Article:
Tuesday, January 22, 2008

Paul Krugman "Has a Dream"

Op-ed contributor and left wing liberal Paul Krugman (at the New York Times)made a feeble attempt at re-writing a bit of history in this Reagan hit piece:

"Historical narratives matter"

Bill Clinton knew that in 1991, when he began his presidential campaign. “The Reagan-Bush years,” he declared, “have exalted private gain over public obligation, special interests over the common good, wealth and fame over work and family. The 1980s ushered in a Gilded Age of greed and selfishness, of irresponsibility and excess, and of neglect.”

You see Krugman starts his narrative out by quoting Clinton, (the king of fairy tales), and then uses this premise as a factual statement. Then Krugman switch's gears and use Obama to set up his next BIG falsehood:

Maybe Mr. Obama was, as his supporters insist, simply praising Reagan’s political skills. (I think he was trying to curry favor with a conservative editorial board, which did in fact endorse him.) But where in his remarks was the clear declaration that Reaganomics failed?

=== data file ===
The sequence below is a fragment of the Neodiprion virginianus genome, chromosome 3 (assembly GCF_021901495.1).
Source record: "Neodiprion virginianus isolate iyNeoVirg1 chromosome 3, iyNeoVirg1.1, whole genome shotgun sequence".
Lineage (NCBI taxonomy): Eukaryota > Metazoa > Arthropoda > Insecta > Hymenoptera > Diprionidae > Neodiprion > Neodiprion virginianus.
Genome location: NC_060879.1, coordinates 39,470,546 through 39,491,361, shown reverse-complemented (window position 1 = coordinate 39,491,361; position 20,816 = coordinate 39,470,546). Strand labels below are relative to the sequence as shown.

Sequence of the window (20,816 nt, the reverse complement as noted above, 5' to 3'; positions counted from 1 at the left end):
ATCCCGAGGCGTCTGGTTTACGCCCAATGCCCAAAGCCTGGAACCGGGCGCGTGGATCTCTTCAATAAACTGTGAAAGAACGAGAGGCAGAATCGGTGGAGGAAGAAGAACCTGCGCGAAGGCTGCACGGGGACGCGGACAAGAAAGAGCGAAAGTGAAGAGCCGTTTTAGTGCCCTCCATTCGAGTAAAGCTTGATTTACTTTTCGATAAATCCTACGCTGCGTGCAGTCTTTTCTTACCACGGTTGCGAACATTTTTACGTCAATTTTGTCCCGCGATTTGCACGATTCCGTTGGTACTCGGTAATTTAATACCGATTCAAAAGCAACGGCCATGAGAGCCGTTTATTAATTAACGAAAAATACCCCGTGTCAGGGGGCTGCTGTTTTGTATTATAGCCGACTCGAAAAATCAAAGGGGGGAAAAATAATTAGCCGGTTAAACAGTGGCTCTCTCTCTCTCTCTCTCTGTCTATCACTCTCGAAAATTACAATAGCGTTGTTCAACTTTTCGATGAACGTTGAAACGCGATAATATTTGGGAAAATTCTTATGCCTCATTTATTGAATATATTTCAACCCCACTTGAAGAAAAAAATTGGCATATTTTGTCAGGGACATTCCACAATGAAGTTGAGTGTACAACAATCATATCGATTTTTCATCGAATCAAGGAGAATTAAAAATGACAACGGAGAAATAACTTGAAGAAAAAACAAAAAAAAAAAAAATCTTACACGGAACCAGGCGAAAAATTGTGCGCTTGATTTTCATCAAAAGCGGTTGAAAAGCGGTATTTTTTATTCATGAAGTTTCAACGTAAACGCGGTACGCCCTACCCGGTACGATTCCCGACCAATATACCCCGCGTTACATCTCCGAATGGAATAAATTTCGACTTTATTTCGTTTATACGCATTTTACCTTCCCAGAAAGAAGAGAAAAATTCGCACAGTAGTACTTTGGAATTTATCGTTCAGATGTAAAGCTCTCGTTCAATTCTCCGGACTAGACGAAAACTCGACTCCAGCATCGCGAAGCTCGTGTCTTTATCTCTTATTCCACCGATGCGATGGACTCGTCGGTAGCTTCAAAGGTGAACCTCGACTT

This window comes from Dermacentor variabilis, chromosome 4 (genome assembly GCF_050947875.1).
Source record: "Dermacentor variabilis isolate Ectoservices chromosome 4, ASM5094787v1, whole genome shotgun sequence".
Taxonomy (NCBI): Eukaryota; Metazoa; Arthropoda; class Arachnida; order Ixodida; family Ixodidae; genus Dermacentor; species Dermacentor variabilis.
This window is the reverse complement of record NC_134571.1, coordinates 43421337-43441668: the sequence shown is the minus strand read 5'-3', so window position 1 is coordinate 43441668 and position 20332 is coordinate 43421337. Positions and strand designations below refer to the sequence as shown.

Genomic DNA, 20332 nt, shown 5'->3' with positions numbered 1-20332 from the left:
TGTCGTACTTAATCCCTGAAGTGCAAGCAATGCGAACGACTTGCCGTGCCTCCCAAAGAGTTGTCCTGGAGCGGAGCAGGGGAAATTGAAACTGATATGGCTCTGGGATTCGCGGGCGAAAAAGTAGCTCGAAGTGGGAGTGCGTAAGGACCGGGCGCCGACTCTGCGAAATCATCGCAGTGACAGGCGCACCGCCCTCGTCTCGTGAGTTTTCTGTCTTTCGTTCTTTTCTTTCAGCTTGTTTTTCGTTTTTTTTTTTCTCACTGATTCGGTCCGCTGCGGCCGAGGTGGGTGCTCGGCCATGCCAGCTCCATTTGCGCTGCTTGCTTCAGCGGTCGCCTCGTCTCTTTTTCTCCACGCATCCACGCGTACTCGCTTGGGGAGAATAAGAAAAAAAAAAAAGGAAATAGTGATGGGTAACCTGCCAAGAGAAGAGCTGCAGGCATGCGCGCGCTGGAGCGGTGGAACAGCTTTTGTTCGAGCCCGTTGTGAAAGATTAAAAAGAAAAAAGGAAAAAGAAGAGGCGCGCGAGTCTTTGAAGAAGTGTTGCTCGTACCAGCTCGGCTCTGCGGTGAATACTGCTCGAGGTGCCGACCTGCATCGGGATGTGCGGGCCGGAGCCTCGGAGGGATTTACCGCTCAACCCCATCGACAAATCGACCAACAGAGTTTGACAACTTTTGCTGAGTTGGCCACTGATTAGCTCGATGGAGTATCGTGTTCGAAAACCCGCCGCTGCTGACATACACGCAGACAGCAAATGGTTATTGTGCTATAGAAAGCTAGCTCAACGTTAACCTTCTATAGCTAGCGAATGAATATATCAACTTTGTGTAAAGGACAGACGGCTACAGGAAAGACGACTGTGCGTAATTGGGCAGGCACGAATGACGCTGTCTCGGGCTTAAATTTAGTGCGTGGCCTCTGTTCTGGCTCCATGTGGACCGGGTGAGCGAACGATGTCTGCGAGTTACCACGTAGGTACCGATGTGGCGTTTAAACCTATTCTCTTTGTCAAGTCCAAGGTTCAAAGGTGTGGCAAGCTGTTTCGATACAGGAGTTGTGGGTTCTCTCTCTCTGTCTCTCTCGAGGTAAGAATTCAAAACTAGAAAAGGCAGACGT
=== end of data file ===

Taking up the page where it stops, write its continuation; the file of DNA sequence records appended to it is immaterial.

For it did fail. The Reagan economy was a one-hit wonder. Yes, there was a boom in the mid-1980s, as the economy recovered from a severe recession. But while the rich got much richer, there was little sustained economic improvement for most Americans. By the late 1980s, middle-class incomes were barely higher than they had been a decade before — and the poverty rate had actually risen.

There's that class envy all liberals throw out there as an exclusive fairy tale. Now this is where Krugman does his best to re-write/fabricate historical facts that I will debunk, but Krugman helps out by claiming all this narrative is an idea that needs to be driven home.

Like Ronald Reagan, President Bush began his term in office with big tax cuts for the rich and promises that the benefits would trickle down to the middle class. Like Reagan, he also began his term with an economic slump, then claimed that the recovery from that slump proved the success of his policies.

And like Reaganomics — but more quickly — Bushonomics has ended in grief. The public mood today is as grim as it was in 1992. Wages are lagging behind inflation. Employment growth in the Bush years has been pathetic compared with job creation in the Clinton era. Even if we don’t have a formal recession — and the odds now are that we will — the optimism of the 1990s has evaporated.

This is, in short, a time when progressives ought to be driving home the idea that the right’s ideas don’t work, and never have.

And Mr. Krugman's socialist big government ideas work to perfection? Got it.

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